Now that the summer term has ended it is possible to look at the 2016 recruitment round for teachers in some detail. although the recruitment round will include vacancies for January 2017, the majority of appointments were for September 2016 and that data will inform the paper for BERA this September..
TeachVac submitted updated evidence to the House of Commons Education Select Committee Inquiry into ‘the supply of teachers’ earlier in July. So far, it does seem to have been the only comment on the 2016 recruitment round. There is also little discussion about what 2017 might look like on the evidence of applications to train as a teacher. The evidence is available on the Education Select Committee web site.
However, last weekend after submitting the evidence, I took the opportunity of looking in more detail at where the secondary and all-through schools with the most number of recorded advertisements for classroom teachers so far in 2016 are located. Now, this first look is very crude, as it doesn’t standardise for the size of a school and it stands to reason that larger schools are likely to have a greater turnover, as are new schools. Other factors affecting the number of adverts a school might place could be the result of an adverse Osfted inspection or a sudden growth in popularity and hence an increase in pupil numbers requiring more teachers to be appointed.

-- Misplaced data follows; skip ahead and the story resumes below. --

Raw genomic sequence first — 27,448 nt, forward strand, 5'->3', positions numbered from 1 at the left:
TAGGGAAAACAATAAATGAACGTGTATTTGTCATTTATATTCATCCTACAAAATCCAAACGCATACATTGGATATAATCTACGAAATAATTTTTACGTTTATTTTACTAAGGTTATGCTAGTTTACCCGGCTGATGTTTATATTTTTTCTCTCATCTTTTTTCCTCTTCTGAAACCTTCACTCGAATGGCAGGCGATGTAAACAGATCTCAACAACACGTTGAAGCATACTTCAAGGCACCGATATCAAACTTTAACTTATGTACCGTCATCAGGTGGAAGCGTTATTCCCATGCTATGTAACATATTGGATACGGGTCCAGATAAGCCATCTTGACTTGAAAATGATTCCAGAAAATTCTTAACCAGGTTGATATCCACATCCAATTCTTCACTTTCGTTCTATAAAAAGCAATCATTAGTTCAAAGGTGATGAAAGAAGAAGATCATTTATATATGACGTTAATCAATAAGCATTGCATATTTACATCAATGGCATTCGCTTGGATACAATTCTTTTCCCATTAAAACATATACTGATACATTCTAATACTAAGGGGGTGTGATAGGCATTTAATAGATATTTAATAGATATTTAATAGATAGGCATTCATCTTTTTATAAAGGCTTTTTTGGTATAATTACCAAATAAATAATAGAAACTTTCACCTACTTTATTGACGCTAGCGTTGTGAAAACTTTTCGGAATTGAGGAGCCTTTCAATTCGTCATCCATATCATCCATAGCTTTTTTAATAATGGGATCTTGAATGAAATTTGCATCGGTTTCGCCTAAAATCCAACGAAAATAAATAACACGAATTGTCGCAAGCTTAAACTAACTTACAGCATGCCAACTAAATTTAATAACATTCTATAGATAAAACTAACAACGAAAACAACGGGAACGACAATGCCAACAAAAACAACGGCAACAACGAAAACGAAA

Leaving all these factors aside, a clear national trend stand out for the second year in succession: London dominates the top of the table for schools with the most advertisements so far in 2016.
Top 50 schools for recorded number of advertisements in 2016 by region where the school is located
South East 11
East of England 6
West Midlands 6
South West 2
North East 1
North West 1
There were no schools in either the East Midlands or Yorkshire & The Humber recorded as in the top 50 schools with the most recorded advertisements.
So, for many schools in the north of England, concerns, where they even exist, are often limited to recruitment issues in specific shortage subjects, whereas in London and the Home Counties the problem looks to be more of a general one of finding classroom teachers in many subjects.
This data is confined to secondary school classroom teacher vacancies, as that is the area of greatest concern. The fact that our survey last week also revealed schools in London were still advertising a substantial number of School Direct vacancies on the UCAS web site must be a further cause for concern, and a worry for the 2017 recruitment round.
These numbers also suggest that trialling the National Teaching Service in the North West and Yorkshire might have been sensible because a smaller number of schools might be looking for teachers, but there might also be fewer teachers looking to move schools in those areas, so the supply of experienced teachers willing to work in challenging schools might indeed be less than elsewhere.
Over the rest of the summer I will drill down into the data and I will report further findings at the BERA Conference in Leeds this September.